Having aortic valve regurgitation means that your heart is working overtime to keep up with your body's needs. Your doctor will probably suggest lifestyle changes to help your heart.
Make healthy lifestyle changes
If you smoke, try to quit. Medicines and counseling can help you quit for good.
Your doctor will also recommend that you follow a heart-healthy diet and limit how much sodium you eat.
If you don't have symptoms of aortic valve regurgitation and your left ventricle is working well, your doctor may suggest regular, light aerobic exercise, such as walking. But don't start an exercise program on your own without first talking with your doctor. You may need some tests to see what sort of exercise is safe for you.
If you need to lose weight, try to reach and stay at a healthy weight. For help, see the topic Weight Management.
Take care of yourself
See your doctor right away if you have new symptoms or symptoms that get worse. Symptoms may include chest pain or pressure, fainting, and shortness of breath. These are signs that you are likely to need surgery.
If your aortic valve regurgitation is severe, your doctor will probably advise you to avoid strenuous physical activity.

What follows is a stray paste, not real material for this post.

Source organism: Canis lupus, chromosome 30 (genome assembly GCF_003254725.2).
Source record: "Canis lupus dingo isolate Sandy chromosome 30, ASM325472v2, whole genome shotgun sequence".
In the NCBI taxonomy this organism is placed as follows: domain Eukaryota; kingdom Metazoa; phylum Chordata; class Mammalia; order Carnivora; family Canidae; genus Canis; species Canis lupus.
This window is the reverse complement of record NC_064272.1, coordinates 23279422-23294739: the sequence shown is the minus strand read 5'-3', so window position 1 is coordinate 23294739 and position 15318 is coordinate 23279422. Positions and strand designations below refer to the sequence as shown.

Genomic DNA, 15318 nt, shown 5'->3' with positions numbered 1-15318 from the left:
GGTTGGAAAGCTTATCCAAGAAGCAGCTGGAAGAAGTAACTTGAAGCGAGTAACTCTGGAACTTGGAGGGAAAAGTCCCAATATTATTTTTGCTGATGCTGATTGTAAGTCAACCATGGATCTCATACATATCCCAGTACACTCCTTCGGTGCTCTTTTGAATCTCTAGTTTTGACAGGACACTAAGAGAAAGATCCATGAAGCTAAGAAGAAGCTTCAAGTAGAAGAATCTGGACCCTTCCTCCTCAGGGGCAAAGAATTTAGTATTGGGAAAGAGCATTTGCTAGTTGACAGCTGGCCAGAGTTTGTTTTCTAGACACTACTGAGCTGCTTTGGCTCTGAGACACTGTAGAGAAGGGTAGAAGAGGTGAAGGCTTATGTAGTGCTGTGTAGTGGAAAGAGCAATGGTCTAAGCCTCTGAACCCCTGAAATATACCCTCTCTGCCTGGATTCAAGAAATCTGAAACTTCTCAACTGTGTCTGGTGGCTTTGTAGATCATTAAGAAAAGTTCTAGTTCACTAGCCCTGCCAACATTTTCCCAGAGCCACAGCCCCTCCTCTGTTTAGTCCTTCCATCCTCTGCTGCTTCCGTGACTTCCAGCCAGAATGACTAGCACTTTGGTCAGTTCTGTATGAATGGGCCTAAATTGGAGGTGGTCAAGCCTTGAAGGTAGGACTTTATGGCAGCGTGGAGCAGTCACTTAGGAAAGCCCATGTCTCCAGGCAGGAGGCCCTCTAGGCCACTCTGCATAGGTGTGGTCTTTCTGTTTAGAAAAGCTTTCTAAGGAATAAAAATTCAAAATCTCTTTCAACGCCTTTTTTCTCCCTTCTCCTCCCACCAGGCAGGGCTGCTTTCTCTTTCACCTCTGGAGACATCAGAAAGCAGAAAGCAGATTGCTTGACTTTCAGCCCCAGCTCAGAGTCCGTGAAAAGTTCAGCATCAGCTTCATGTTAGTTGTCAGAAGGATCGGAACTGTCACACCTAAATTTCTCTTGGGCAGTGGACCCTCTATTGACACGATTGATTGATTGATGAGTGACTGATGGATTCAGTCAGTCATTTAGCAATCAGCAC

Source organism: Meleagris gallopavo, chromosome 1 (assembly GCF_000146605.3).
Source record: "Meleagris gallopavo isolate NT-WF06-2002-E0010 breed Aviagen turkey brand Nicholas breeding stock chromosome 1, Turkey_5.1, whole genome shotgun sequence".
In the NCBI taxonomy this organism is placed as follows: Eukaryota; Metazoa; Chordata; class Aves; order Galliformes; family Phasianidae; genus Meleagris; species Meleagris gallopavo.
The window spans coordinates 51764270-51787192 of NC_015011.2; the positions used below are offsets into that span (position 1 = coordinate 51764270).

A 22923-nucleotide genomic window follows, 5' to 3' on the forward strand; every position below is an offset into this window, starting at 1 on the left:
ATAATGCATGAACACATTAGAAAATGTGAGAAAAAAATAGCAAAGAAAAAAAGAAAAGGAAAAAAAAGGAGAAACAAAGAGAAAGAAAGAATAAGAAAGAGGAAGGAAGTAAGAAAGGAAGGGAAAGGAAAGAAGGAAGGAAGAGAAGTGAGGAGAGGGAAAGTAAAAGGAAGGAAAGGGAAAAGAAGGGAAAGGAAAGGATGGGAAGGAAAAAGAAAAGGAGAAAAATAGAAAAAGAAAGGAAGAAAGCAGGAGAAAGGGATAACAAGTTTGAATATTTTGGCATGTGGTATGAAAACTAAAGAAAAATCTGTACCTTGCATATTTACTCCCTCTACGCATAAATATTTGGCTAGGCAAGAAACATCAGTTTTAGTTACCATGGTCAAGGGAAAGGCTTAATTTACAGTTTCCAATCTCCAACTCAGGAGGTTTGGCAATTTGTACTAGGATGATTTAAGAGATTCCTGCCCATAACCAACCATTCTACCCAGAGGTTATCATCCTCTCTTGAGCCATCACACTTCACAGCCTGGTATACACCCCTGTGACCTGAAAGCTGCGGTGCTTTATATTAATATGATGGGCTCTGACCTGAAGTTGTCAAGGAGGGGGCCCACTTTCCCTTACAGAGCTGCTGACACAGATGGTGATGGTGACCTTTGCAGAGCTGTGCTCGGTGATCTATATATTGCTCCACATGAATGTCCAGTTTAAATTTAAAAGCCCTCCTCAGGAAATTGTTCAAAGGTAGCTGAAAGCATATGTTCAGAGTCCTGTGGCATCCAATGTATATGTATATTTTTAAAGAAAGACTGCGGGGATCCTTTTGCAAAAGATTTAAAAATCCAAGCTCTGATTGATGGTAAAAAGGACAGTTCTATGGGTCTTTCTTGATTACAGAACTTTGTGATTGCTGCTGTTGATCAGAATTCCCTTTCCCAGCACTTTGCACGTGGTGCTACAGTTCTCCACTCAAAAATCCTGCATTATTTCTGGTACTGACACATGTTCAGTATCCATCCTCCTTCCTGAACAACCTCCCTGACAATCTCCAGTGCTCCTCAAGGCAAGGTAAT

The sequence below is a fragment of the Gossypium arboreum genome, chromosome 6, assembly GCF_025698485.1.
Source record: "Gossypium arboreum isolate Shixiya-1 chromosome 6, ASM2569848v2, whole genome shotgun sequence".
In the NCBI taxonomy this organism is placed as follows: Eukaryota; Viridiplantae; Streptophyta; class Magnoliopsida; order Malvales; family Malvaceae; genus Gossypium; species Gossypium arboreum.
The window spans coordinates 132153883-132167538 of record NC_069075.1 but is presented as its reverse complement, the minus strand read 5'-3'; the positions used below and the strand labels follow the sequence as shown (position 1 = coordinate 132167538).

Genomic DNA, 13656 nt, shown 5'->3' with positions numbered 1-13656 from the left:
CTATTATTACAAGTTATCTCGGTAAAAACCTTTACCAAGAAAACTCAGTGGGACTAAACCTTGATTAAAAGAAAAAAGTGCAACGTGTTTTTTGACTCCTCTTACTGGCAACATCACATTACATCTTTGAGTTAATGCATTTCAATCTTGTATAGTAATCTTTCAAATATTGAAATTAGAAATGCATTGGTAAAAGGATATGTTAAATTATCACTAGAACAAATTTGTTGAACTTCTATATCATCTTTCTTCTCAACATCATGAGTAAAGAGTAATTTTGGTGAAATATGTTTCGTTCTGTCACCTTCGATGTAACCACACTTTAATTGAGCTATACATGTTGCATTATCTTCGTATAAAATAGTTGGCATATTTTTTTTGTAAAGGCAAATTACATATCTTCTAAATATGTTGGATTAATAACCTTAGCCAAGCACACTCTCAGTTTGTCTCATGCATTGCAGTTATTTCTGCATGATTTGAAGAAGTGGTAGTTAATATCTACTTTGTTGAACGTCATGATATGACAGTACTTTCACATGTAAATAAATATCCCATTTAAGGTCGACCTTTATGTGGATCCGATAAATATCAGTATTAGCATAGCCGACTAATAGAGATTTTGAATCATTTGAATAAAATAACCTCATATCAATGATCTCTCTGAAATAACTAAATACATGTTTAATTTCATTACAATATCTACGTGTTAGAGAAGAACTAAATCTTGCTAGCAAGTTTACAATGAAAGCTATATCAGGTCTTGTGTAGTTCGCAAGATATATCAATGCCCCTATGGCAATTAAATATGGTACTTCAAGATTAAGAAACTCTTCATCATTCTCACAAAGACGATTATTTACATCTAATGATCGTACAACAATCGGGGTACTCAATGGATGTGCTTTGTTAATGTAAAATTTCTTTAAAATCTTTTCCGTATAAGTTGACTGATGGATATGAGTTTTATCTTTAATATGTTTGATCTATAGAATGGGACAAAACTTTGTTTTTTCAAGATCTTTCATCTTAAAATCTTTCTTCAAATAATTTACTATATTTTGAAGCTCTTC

See your doctor regularly, and get the tests you need to assess your heart, such as echocardiograms. For more information, see Exams and Tests.
Practice good dental hygiene and have regular checkups. Good dental health is especially important, because bacteria can spread from infected teeth and gums to the heart valves.
Get a flu vaccine every year. Get a pneumococcal vaccine shot. If you have had one before, ask your doctor if you need another dose.
Talk with your doctor if you have concerns about sex and your heart. Your doctor can help you know if or when it's okay for you to have sex.
In this article
This information is produced and provided by the National
Institute (NCI). The information in this topic may have changed since it was written. For the most current information, contact the National
Institute via the Internet web site at http://
.gov or call 1-800-4-CANCER.
WebMD Medical Reference from Healthwise
August 08, 2014
This information is not intended to replace the advice of a doctor.
Healthwise disclaims any liability for the decisions you make based on this